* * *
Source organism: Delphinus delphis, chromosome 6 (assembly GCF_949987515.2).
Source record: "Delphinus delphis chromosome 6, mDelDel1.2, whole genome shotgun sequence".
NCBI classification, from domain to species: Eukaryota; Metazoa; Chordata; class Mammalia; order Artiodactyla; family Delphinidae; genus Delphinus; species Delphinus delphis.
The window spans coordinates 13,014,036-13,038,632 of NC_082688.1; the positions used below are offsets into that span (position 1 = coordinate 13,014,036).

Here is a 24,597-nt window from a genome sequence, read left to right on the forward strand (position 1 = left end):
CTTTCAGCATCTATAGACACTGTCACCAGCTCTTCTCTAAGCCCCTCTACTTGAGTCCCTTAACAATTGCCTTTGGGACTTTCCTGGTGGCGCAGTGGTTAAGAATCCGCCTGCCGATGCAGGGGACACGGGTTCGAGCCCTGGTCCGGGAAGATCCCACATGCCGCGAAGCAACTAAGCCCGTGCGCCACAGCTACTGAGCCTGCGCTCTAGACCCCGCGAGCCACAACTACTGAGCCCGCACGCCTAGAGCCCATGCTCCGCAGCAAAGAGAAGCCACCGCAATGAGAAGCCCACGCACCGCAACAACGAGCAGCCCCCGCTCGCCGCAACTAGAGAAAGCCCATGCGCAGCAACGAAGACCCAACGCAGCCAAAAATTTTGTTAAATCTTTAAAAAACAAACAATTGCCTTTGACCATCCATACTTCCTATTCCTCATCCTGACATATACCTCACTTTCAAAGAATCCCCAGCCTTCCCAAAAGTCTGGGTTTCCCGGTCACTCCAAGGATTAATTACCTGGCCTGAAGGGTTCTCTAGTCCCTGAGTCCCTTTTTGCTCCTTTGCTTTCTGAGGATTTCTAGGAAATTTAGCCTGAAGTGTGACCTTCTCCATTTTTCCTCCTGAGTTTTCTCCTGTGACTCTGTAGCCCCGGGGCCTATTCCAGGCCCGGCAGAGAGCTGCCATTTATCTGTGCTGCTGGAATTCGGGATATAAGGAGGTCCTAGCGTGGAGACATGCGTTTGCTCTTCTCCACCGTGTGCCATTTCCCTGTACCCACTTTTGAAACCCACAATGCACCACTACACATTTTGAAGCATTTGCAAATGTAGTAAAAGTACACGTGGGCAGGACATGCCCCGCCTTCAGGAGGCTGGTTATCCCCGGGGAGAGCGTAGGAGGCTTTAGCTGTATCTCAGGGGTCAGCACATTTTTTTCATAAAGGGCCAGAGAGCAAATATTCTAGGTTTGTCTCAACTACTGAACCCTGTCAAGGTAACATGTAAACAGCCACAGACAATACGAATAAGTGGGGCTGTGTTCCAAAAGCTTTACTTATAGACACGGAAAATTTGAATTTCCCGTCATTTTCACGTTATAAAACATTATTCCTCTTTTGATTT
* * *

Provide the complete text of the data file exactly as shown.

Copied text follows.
Source organism: Delphinus delphis, chromosome 6 (assembly GCF_949987515.2).
Source record: "Delphinus delphis chromosome 6, mDelDel1.2, whole genome shotgun sequence".
NCBI classification, from domain to species: Eukaryota; Metazoa; Chordata; class Mammalia; order Artiodactyla; family Delphinidae; genus Delphinus; species Delphinus delphis.
The window spans coordinates 13,014,036-13,038,632 of NC_082688.1; the positions used below are offsets into that span (position 1 = coordinate 13,014,036).

Here is a 24,597-nt window from a genome sequence, read left to right on the forward strand (position 1 = left end):
CTTTCAGCATCTATAGACACTGTCACCAGCTCTTCTCTAAGCCCCTCTACTTGAGTCCCTTAACAATTGCCTTTGGGACTTTCCTGGTGGCGCAGTGGTTAAGAATCCGCCTGCCGATGCAGGGGACACGGGTTCGAGCCCTGGTCCGGGAAGATCCCACATGCCGCGAAGCAACTAAGCCCGTGCGCCACAGCTACTGAGCCTGCGCTCTAGACCCCGCGAGCCACAACTACTGAGCCCGCACGCCTAGAGCCCATGCTCCGCAGCAAAGAGAAGCCACCGCAATGAGAAGCCCACGCACCGCAACAACGAGCAGCCCCCGCTCGCCGCAACTAGAGAAAGCCCATGCGCAGCAACGAAGACCCAACGCAGCCAAAAATTTTGTTAAATCTTTAAAAAACAAACAATTGCCTTTGACCATCCATACTTCCTATTCCTCATCCTGACATATACCTCACTTTCAAAGAATCCCCAGCCTTCCCAAAAGTCTGGGTTTCCCGGTCACTCCAAGGATTAATTACCTGGCCTGAAGGGTTCTCTAGTCCCTGAGTCCCTTTTTGCTCCTTTGCTTTCTGAGGATTTCTAGGAAATTTAGCCTGAAGTGTGACCTTCTCCATTTTTCCTCCTGAGTTTTCTCCTGTGACTCTGTAGCCCCGGGGCCTATTCCAGGCCCGGCAGAGAGCTGCCATTTATCTGTGCTGCTGGAATTCGGGATATAAGGAGGTCCTAGCGTGGAGACATGCGTTTGCTCTTCTCCACCGTGTGCCATTTCCCTGTACCCACTTTTGAAACCCACAATGCACCACTACACATTTTGAAGCATTTGCAAATGTAGTAAAAGTACACGTGGGCAGGACATGCCCCGCCTTCAGGAGGCTGGTTATCCCCGGGGAGAGCGTAGGAGGCTTTAGCTGTATCTCAGGGGTCAGCACATTTTTTTCATAAAGGGCCAGAGAGCAAATATTCTAGGTTTGTCTCAACTACTGAACCCTGTCAAGGTAACATGTAAACAGCCACAGACAATACGAATAAGTGGGGCTGTGTTCCAAAAGCTTTACTTATAGACACGGAAAATTTGAATTTCCCGTCATTTTCACGTTATAAAACATTATTCCTCTTTTGATTT